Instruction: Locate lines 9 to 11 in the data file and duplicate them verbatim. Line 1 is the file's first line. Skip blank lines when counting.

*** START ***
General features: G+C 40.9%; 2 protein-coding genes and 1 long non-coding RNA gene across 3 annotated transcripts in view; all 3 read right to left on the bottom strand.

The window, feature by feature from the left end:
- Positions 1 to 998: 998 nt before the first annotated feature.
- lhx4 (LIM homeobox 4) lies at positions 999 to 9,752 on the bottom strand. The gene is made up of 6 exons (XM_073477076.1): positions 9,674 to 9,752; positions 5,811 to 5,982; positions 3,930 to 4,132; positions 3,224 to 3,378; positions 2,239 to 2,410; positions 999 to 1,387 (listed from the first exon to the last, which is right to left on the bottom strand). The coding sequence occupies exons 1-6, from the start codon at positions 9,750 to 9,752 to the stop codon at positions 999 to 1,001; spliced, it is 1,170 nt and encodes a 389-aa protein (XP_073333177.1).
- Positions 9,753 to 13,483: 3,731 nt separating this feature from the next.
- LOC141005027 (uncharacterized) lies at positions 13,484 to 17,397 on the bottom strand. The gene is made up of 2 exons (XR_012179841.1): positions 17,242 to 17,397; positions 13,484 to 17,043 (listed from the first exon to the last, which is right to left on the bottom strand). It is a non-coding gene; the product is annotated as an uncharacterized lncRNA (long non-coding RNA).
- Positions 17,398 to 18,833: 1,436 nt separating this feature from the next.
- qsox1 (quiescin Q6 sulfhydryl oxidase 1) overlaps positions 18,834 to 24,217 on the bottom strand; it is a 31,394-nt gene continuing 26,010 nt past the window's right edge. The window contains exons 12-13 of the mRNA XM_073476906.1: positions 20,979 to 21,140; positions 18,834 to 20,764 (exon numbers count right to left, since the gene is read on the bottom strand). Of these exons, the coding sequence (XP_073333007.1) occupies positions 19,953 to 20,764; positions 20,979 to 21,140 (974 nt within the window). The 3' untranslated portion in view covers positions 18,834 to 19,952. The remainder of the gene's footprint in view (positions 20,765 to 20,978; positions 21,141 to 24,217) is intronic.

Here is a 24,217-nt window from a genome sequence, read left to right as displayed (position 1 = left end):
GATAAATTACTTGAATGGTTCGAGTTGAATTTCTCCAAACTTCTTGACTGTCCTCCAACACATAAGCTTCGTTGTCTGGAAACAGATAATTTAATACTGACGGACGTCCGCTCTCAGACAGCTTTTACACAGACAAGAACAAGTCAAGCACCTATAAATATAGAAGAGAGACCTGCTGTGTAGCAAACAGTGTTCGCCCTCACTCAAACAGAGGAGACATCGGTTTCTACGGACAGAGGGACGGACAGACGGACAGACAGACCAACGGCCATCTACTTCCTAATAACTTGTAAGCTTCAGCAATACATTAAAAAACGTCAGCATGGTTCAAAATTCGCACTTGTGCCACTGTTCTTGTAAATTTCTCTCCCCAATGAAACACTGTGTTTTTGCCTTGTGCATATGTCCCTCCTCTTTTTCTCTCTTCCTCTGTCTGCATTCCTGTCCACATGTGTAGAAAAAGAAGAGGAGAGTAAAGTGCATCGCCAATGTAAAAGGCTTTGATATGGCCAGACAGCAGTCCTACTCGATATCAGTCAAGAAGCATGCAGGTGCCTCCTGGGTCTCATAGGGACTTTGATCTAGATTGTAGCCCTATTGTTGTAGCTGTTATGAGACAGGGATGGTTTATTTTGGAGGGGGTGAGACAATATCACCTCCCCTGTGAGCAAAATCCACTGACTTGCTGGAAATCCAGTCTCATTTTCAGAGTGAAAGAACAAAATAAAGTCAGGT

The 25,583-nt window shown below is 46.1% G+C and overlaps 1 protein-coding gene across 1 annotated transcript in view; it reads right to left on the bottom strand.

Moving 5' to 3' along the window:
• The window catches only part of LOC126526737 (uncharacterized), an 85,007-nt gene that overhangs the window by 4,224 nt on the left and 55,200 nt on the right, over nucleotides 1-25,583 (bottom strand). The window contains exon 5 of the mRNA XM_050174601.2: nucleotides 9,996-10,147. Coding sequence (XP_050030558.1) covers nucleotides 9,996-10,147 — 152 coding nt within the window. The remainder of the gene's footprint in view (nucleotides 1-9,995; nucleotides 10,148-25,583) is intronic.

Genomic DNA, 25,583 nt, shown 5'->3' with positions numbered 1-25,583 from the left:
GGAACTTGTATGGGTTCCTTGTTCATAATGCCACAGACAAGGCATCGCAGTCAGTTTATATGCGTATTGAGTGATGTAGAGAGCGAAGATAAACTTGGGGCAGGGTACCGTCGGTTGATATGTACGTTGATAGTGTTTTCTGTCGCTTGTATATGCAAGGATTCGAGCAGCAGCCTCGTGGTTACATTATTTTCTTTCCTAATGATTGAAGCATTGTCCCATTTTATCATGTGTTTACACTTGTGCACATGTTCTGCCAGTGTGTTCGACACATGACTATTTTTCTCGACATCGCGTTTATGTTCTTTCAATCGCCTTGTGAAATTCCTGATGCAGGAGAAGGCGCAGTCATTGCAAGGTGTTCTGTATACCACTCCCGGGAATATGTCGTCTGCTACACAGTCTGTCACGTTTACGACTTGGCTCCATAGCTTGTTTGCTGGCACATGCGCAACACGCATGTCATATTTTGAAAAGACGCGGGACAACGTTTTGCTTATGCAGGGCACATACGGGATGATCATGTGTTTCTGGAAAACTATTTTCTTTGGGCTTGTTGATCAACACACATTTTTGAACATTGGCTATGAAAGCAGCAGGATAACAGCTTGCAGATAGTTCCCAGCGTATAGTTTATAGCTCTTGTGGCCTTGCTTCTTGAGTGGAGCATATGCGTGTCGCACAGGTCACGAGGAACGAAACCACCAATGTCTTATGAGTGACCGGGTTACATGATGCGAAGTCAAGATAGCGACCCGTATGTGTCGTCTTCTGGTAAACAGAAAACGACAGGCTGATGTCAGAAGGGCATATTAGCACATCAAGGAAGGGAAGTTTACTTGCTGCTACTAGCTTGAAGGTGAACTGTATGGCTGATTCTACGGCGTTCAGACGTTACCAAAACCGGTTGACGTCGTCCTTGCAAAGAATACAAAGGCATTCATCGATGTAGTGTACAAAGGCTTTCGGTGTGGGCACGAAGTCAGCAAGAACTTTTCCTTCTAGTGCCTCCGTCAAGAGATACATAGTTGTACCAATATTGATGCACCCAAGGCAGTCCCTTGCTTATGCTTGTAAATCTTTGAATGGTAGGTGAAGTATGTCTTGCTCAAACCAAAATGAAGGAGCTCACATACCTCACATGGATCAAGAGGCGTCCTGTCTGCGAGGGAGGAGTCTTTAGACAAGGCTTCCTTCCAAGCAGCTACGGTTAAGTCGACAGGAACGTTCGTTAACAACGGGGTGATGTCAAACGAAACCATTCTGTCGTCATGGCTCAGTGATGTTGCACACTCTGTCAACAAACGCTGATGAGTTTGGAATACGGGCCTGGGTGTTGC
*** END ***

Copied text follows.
Here is a 24,217-nt window from a genome sequence, read left to right as displayed (position 1 = left end):
GATAAATTACTTGAATGGTTCGAGTTGAATTTCTCCAAACTTCTTGACTGTCCTCCAACACATAAGCTTCGTTGTCTGGAAACAGATAATTTAATACTGACGGACGTCCGCTCTCAGACAGCTTTTACACAGACAAGAACAAGTCAAGCACCTATAAATATAGAAGAGAGACCTGCTGTGTAGCAAACAGTGTTCGCCCTCACTCAAACAGAGGAGACATCGGTTTCTACGGACAGAGGGACGGACAGACGGACAGACAGACCAACGGCCATCTACTTCCTAATAACTTGTAAGCTTCAGCAATACATTAAAAAACGTCAGCATGGTTCAAAATTCGCACTTGTGCCACTGTTCTTGTAAATTTCTCTCCCCAATGAAACACTGTGTTTTTGCCTTGTGCATATGTCCCTCCTCTTTTTCTCTCTTCCTCTGTCTGCATTCCTGTCCACATGTGTAGAAAAAGAAGAGGAGAGTAAAGTGCATCGCCAATGTAAAAGGCTTTGATATGGCCAGACAGCAGTCCTACTCGATATCAGTCAAGAAGCATGCAGGTGCCTCCTGGGTCTCATAGGGACTTTGATCTAGATTGTAGCCCTATTGTTGTAGCTGTTATGAGACAGGGATGGTTTATTTTGGAGGGGGTGAGACAATATCACCTCCCCTGTGAGCAAAATCCACTGACTTGCTGGAAATCCAGTCTCATTTTCAGAGTGAAAGAACAAAATAAAGTCAGGT

The 25,583-nt window shown below is 46.1% G+C and overlaps 1 protein-coding gene across 1 annotated transcript in view; it reads right to left on the bottom strand.